It is terrific to make electricity, even better to get it to customers. Big issue, especially in light of Texas’ problem. It’s really something that is not top-of-mind for people in general.
I thought about that issue as I read a story about wind towers in the ocean. Here’s how the story starts: “The 188 giant wind turbines that Dominion Energy plans to plant 27 miles off the Virginia Beach shore will be the utility’s biggest project since its nuclear plants went online in the 1970s – but all that energy won’t do much good if it doesn’t reach customers.”
Transmission lines need to come onshore somewhere so the power can be delivered to customers. (Enough power for 660,000 homes.) The company wants to use existing rights-of-way wherever it can. New systems and new kinds of energy may need some new route for delivery, though.
One place for the power lines may be a stretch of land for a planned, but never built, power line.
“Dominion aims to research and come up with preferred route and alternatives over the summer, and ask the State Corporation Commission for permission to go ahead later this year,” say the story. It is also meeting with members of the communities where there can be an impact.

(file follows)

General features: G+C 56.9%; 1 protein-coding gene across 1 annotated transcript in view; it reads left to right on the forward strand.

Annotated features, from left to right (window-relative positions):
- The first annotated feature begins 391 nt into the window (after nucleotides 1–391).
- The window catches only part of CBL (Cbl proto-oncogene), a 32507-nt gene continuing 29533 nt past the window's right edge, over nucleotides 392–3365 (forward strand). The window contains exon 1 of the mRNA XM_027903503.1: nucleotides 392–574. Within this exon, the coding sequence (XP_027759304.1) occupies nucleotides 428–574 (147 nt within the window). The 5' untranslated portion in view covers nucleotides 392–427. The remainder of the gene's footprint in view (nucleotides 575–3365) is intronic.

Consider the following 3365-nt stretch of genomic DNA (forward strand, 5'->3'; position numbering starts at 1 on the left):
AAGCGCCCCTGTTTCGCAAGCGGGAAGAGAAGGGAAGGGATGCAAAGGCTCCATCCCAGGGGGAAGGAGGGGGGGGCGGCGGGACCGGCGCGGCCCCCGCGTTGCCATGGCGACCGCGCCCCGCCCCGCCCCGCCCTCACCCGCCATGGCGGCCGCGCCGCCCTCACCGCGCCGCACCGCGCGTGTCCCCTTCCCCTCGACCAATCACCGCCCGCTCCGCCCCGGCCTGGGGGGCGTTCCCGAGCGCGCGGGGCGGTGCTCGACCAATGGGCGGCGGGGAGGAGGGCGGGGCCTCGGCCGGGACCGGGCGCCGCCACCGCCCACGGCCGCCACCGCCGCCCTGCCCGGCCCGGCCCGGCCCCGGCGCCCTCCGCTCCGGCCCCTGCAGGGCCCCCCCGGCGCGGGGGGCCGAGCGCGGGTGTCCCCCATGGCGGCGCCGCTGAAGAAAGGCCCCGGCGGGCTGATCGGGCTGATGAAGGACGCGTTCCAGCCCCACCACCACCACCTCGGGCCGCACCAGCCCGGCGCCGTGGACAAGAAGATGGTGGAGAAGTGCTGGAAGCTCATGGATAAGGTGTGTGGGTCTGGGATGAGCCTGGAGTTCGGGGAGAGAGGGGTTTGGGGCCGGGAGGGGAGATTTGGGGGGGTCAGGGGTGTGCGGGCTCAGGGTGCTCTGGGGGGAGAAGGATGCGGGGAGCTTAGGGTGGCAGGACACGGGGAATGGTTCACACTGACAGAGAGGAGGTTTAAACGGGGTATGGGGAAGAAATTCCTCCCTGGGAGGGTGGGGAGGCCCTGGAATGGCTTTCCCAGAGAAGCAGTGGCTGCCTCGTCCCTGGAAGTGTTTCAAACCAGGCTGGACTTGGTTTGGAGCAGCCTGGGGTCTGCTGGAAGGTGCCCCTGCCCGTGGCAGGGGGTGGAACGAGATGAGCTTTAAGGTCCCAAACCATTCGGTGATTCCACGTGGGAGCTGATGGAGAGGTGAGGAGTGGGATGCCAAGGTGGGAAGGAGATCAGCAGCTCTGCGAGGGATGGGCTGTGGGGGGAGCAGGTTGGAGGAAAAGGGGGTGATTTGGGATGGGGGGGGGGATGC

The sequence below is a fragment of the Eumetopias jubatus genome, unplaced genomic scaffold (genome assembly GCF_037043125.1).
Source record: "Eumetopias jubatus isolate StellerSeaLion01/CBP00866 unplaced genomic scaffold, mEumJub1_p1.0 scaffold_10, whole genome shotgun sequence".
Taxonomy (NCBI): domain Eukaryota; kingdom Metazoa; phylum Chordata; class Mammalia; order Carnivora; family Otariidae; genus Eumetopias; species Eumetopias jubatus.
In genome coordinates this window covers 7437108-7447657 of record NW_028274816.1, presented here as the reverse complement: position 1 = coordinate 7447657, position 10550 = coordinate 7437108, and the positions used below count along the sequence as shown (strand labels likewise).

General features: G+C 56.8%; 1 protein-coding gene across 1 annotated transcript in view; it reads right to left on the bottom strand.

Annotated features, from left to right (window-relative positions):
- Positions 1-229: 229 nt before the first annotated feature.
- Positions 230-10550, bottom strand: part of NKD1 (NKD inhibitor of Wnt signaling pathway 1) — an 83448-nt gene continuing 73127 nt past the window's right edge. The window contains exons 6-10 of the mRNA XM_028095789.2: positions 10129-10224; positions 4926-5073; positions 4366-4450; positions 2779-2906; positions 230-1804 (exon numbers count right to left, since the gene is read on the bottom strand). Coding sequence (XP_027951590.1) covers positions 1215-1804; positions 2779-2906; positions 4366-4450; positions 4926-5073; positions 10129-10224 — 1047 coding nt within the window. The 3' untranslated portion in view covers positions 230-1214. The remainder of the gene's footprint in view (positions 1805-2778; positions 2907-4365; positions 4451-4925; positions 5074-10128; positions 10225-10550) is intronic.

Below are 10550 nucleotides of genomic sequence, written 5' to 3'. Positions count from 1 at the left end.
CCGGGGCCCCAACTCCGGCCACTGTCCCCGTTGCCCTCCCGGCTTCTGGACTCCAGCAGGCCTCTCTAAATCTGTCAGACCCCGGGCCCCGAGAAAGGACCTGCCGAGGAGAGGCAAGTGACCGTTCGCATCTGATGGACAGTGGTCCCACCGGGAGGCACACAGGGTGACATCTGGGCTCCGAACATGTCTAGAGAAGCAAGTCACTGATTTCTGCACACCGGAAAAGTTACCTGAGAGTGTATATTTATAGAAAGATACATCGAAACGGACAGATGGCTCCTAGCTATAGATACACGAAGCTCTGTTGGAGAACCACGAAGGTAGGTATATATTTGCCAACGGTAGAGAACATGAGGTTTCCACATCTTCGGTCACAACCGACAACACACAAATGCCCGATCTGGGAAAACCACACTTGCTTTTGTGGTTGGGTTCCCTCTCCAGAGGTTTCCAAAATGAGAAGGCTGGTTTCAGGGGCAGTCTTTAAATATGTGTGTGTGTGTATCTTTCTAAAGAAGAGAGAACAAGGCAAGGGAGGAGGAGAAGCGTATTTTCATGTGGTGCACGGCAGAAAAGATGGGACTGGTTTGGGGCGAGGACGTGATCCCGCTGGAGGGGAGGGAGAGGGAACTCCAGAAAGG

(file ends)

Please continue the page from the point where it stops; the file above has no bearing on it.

Dominion Energy has a website that describes the project.
The relates to Texas, and the whole nation, because we will see a lot of energy system changes in the next ten years. Those changes involve new generation, new transmission and distribution lines, and new ways to measure and use power at home. It is going to take a lot of positive give-and-take by everyone. Good listening. A lot of care.
More about wind: The US Department of Energy has a website with a primer about wind energy. The map below is from that site. Notice something – Higher wind is offshore the farther north along the US coast. Areas with annual average wind speeds of 7 meters per second (m/s) and greater at 90-m height are generally considered to have a wind resource suitable for offshore development.
Feature image from the Department of Energy